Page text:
THE PREPARATORY PERIOD
What we have called the Preparatory Period includes the Introductions to the Gospel accounts, the Genealogies of Jesus, the Annunciation and Birth of both John the Baptist and of Jesus, the Infancy of Jesus, His childhood until the age of twelve when He visited Jerusalem with His parents, and the silent years at Nazareth until the age of thirty.
- Introductory Statements References: Matt. 1:1-17; Mk. 1:1; 1:1-4; 3:23-38; John 1:1-13
Each of the Gospels presents certain introductory materials.
Matthew begins by tracing the genealogy of Jesus from Abraham through David down to Joseph, the husband of Mary, of whom Jesus was born. The genealogy is given in three sections of fourteen generations each: from Abraham to David, from David to Josiah, and from Josiah to Jesus. Actually, there are more than fourteen generations in each, according to the O.T., but for purposes of design, some of the generations were dropped by Matthew. It should be noted that in every case from Abraham to Joseph the expression “begat” is used, but it is not said’ that Joseph begat Jesus, for Jesus was begotten by the Holy Spirit before Joseph and Mary came together. Joseph is said to have been the husband of Mary, of whom was born Jesus.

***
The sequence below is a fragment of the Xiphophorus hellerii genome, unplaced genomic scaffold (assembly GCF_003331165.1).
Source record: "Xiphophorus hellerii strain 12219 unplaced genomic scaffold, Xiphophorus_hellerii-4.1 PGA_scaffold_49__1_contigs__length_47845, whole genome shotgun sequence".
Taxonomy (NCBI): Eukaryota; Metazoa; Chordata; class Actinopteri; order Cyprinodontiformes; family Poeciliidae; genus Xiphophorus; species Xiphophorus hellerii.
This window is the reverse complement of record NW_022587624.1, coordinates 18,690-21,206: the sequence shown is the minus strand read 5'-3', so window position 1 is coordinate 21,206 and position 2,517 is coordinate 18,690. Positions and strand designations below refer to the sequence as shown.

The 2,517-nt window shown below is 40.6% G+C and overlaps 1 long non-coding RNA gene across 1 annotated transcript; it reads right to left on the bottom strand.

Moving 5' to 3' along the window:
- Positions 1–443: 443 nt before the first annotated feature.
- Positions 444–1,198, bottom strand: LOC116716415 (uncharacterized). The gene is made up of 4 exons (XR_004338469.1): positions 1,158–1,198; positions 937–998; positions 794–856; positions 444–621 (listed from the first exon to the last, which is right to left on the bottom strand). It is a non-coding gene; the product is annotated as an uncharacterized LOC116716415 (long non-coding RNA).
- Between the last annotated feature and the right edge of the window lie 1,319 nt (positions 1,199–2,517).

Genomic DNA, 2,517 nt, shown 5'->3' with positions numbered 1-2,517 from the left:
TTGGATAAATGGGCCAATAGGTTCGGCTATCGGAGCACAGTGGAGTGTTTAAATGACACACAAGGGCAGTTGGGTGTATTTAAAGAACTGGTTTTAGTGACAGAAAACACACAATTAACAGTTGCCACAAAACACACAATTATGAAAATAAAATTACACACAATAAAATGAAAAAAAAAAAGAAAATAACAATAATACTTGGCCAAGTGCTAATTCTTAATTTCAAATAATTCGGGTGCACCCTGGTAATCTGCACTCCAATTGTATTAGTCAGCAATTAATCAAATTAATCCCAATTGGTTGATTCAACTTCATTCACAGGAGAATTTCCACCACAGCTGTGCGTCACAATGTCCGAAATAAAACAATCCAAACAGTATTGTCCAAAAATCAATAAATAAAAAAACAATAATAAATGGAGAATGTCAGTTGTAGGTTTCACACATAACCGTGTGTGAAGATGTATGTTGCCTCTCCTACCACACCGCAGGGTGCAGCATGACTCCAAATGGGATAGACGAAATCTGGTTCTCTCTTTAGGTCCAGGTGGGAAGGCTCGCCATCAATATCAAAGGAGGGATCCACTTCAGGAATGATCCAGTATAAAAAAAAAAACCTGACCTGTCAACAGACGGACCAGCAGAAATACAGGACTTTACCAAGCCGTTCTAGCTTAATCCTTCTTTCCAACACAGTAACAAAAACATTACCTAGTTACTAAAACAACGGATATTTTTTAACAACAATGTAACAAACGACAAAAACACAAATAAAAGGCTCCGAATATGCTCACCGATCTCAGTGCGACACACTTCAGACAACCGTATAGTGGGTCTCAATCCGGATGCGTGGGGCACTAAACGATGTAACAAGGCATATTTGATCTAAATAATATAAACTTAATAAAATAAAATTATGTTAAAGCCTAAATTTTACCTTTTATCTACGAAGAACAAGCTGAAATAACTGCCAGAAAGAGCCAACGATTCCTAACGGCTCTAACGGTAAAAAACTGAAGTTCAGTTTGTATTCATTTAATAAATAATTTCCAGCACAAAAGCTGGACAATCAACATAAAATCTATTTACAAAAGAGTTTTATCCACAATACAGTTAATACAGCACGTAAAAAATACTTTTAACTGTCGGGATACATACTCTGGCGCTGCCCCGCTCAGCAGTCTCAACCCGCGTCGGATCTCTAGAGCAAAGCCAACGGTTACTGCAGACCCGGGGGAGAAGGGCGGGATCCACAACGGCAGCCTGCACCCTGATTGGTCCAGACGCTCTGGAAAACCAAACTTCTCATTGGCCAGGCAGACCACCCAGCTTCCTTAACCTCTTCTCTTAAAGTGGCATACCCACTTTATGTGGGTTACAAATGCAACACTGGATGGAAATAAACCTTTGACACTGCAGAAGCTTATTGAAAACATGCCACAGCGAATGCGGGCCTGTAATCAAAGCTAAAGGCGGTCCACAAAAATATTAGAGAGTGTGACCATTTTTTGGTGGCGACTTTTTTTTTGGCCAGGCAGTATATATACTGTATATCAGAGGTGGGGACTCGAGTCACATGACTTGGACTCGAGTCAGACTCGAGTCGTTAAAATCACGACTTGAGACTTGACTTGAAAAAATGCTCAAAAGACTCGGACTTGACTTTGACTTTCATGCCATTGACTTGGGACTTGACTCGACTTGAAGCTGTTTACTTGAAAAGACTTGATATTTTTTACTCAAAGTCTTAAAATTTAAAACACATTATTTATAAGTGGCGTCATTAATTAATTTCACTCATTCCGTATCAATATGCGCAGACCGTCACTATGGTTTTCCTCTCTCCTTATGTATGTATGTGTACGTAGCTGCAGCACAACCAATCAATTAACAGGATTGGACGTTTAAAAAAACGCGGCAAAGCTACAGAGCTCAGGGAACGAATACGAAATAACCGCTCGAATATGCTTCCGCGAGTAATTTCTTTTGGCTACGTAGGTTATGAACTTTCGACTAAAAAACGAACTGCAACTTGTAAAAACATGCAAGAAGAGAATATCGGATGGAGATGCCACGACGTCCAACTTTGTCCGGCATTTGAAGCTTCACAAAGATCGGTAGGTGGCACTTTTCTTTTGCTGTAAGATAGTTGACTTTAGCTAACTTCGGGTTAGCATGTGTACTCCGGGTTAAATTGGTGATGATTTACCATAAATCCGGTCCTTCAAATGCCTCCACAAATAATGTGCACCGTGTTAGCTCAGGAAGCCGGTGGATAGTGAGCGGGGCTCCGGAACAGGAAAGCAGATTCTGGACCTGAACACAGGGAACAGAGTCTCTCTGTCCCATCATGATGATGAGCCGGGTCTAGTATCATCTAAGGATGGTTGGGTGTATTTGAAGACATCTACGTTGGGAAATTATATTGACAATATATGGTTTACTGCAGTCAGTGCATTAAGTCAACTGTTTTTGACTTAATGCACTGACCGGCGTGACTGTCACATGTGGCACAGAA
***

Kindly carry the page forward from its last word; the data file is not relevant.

Mark begins very bluntly without any introduction: “The beginning of the gospel of Jesus Christ, the Son of God.” The Servant is the Son of God.